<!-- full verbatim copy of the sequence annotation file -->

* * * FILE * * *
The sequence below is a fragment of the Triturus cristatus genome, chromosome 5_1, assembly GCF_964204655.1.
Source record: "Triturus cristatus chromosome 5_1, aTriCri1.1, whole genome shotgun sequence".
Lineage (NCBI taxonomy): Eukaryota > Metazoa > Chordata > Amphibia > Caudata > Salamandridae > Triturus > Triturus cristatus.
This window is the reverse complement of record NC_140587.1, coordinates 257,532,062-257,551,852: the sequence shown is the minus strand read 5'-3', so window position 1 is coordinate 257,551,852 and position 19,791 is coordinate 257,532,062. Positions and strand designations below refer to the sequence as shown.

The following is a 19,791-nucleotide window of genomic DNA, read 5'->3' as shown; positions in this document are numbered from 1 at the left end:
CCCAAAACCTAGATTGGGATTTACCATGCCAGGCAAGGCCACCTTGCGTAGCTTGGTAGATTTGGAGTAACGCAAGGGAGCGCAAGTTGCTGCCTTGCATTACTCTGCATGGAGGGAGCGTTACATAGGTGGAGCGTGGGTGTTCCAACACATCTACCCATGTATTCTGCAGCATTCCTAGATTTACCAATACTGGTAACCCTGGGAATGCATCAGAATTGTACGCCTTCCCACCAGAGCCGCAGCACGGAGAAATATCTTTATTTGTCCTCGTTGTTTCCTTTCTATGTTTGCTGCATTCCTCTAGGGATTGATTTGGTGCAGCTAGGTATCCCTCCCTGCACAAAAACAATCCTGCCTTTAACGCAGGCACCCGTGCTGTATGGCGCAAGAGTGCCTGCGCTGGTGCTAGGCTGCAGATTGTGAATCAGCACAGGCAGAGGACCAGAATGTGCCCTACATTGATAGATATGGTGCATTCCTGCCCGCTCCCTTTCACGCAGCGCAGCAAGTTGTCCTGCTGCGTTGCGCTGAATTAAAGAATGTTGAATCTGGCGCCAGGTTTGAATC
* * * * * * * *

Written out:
The sequence below is a fragment of the Triturus cristatus genome, chromosome 5_1, assembly GCF_964204655.1.
Source record: "Triturus cristatus chromosome 5_1, aTriCri1.1, whole genome shotgun sequence".
Lineage (NCBI taxonomy): Eukaryota > Metazoa > Chordata > Amphibia > Caudata > Salamandridae > Triturus > Triturus cristatus.
This window is the reverse complement of record NC_140587.1, coordinates 257,532,062-257,551,852: the sequence shown is the minus strand read 5'-3', so window position 1 is coordinate 257,551,852 and position 19,791 is coordinate 257,532,062. Positions and strand designations below refer to the sequence as shown.

The following is a 19,791-nucleotide window of genomic DNA, read 5'->3' as shown; positions in this document are numbered from 1 at the left end:
CCCAAAACCTAGATTGGGATTTACCATGCCAGGCAAGGCCACCTTGCGTAGCTTGGTAGATTTGGAGTAACGCAAGGGAGCGCAAGTTGCTGCCTTGCATTACTCTGCATGGAGGGAGCGTTACATAGGTGGAGCGTGGGTGTTCCAACACATCTACCCATGTATTCTGCAGCATTCCTAGATTTACCAATACTGGTAACCCTGGGAATGCATCAGAATTGTACGCCTTCCCACCAGAGCCGCAGCACGGAGAAATATCTTTATTTGTCCTCGTTGTTTCCTTTCTATGTTTGCTGCATTCCTCTAGGGATTGATTTGGTGCAGCTAGGTATCCCTCCCTGCACAAAAACAATCCTGCCTTTAACGCAGGCACCCGTGCTGTATGGCGCAAGAGTGCCTGCGCTGGTGCTAGGCTGCAGATTGTGAATCAGCACAGGCAGAGGACCAGAATGTGCCCTACATTGATAGATATGGTGCATTCCTGCCCGCTCCCTTTCACGCAGCGCAGCAAGTTGTCCTGCTGCGTTGCGCTGAATTAAAGAATGTTGAATCTGGCGCCAGGTTTGAATC